As an athlete, the odds are stacked against you regardless if you're innocent or not, and I think that is a greater problem than having some strange man knock on your door while you're on holiday to take a blood test.

    Cheers
    Gonz
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  3. #13
    Senior Member Dumbellina's Avatar
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    I agree that cyclists elected to sign a contract that commits them to several things (in fact there are several contracts that create many many commitments - cyclist & national federation (& UCI), cyclist & national olympic committee, cyclist & team, cyclist & individual sponsors, etc) but there are a couple of issues
    * no contract can lawfully remove or deny someone's human rights, including the right to privacy (with certain limitations)
    * these are essentially employment contracts, so the same obligations (including drug and alcohol test for safe workplaces) and rights (right to privacy, right to a safe workplace) apply as do regular employment contracts
    * there is also an issue about freedom of contract, given that the UCI and pro-tours are the sole providers of meaningful employment for pro-cyclists (except, perhaps, the US domestic circuit) and they control an actual monopoly over the pro-cycling market - there may be grounds to argue that there is no freedom of contract, rather a compulsion to accept their terms or no terms at all.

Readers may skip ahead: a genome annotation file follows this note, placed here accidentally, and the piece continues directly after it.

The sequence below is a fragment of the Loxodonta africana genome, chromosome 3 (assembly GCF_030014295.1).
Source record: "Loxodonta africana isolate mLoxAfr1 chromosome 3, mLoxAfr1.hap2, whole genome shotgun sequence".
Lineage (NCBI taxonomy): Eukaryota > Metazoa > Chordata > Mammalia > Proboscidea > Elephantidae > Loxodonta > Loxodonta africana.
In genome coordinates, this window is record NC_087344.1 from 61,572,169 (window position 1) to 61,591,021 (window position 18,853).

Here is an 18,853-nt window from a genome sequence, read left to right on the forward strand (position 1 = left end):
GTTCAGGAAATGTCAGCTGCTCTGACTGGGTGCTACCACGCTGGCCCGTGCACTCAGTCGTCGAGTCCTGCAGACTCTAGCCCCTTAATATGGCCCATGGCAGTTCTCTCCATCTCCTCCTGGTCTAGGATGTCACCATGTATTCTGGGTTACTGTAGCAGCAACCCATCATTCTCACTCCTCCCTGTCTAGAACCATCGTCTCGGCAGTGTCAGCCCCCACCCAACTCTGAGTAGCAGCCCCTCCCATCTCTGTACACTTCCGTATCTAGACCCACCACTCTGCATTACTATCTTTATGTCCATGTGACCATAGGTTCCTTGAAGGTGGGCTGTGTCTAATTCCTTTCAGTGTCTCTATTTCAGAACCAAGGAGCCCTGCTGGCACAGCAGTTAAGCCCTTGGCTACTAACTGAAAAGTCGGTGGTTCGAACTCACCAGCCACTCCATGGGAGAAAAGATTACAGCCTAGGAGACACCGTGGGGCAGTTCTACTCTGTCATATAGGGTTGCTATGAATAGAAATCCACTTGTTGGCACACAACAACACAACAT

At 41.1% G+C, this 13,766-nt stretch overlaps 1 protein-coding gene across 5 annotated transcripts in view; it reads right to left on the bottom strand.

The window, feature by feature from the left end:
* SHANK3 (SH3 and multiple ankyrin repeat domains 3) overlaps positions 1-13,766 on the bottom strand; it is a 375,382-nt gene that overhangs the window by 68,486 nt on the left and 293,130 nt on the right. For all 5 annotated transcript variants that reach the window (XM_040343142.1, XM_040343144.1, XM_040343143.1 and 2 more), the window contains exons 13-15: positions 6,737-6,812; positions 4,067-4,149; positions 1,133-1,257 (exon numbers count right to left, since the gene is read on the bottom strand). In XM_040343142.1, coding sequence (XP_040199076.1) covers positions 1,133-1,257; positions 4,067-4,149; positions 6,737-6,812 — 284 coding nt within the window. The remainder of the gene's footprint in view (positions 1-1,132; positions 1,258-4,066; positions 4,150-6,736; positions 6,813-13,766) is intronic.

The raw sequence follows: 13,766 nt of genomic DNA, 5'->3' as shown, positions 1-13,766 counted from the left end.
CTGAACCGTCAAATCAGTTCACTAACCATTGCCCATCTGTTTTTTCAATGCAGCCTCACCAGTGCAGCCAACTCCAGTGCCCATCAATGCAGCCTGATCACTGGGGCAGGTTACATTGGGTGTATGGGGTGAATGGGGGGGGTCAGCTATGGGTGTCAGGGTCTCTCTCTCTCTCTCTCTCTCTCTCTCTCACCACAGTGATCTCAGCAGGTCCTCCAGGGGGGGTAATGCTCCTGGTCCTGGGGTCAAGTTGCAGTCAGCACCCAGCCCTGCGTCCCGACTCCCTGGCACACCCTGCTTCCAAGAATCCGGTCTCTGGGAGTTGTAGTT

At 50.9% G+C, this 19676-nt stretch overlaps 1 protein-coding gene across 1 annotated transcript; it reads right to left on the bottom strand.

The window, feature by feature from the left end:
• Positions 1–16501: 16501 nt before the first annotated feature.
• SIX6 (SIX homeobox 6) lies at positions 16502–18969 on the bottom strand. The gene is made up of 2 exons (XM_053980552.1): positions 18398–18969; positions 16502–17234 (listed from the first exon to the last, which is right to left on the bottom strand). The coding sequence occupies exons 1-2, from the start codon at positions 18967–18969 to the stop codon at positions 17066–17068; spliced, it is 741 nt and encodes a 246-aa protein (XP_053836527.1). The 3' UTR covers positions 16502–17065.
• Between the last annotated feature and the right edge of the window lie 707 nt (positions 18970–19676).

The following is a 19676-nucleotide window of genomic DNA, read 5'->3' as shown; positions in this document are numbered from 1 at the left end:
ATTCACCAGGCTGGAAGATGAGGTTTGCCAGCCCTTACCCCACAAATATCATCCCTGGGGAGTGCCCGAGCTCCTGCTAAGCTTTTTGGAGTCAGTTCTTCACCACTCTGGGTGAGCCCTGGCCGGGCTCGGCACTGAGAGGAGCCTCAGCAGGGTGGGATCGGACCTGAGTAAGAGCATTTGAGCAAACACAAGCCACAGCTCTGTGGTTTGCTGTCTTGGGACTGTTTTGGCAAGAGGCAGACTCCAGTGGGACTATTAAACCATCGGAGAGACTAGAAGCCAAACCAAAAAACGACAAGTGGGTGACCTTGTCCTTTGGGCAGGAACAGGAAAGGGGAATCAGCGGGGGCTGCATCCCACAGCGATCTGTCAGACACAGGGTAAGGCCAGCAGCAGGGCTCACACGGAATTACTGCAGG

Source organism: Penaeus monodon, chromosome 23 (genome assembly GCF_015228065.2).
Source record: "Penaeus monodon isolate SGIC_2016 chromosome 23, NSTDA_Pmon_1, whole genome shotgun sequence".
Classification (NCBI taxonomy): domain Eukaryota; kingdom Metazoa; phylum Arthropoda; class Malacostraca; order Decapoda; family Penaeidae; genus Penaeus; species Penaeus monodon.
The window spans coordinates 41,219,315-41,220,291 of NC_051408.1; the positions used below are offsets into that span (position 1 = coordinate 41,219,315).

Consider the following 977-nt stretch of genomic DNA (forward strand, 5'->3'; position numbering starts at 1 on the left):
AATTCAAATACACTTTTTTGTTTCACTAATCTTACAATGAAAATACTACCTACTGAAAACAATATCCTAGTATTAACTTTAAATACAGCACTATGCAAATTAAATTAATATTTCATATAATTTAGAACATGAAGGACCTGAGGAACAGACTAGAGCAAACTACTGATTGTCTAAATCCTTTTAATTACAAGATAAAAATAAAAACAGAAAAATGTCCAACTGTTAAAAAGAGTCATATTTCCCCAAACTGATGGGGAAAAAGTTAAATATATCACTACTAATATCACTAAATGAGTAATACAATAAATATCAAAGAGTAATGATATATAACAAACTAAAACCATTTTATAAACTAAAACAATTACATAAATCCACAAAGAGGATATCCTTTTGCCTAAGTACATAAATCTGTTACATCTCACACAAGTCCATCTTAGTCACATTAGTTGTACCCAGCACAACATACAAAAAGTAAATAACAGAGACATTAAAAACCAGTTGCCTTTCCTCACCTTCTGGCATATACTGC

* I think it relevant that all sports should be governed equally - scrap the national federations and Olympic committees, make the WADA Code entirely binding on all sports (even non-Olympic ones), and replace them with truly professional governing bodies.
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  4. #14
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    Quote Originally Posted by Dumbellina View Post
    * no contract can lawfully remove or deny someone's human rights, including the right to privacy (with certain limitations)
    * these are essentially employment contracts, so the same obligations (including drug and alcohol test for safe workplaces) and rights (right to privacy, right to a safe workplace) apply as do regular employment contracts
    * there is also an issue about freedom of contract, given that the UCI and pro-tours are the sole providers of meaningful employment for pro-cyclists (except, perhaps, the US domestic circuit) and they control an actual monopoly over the pro-cycling market - there may be grounds to argue that there is no freedom of contract, rather a compulsion to accept their terms or no terms at all.
    * I think it relevant that all sports should be governed equally - scrap the national federations and Olympic committees, make the WADA Code entirely binding on all sports (even non-Olympic ones), and replace them with truly professional governing bodies.
    I agree totally with your last paragraph
    But don't you think continually bleating on with the civil libertarian blah blah and not providing a suitable alternative to the current situation so to raise the sport out of the current mire it is in, sounds really like these guys are guilty and are just trying to save thier own skin on a percieved technicality?

    The inevedible consequence of a hard line approach to cleaning up this sport for the betterment of it means that there will be some that tow the line and excel and others will cheat, get caught and blame every thing and everyone else for doing exactly that...... cheating.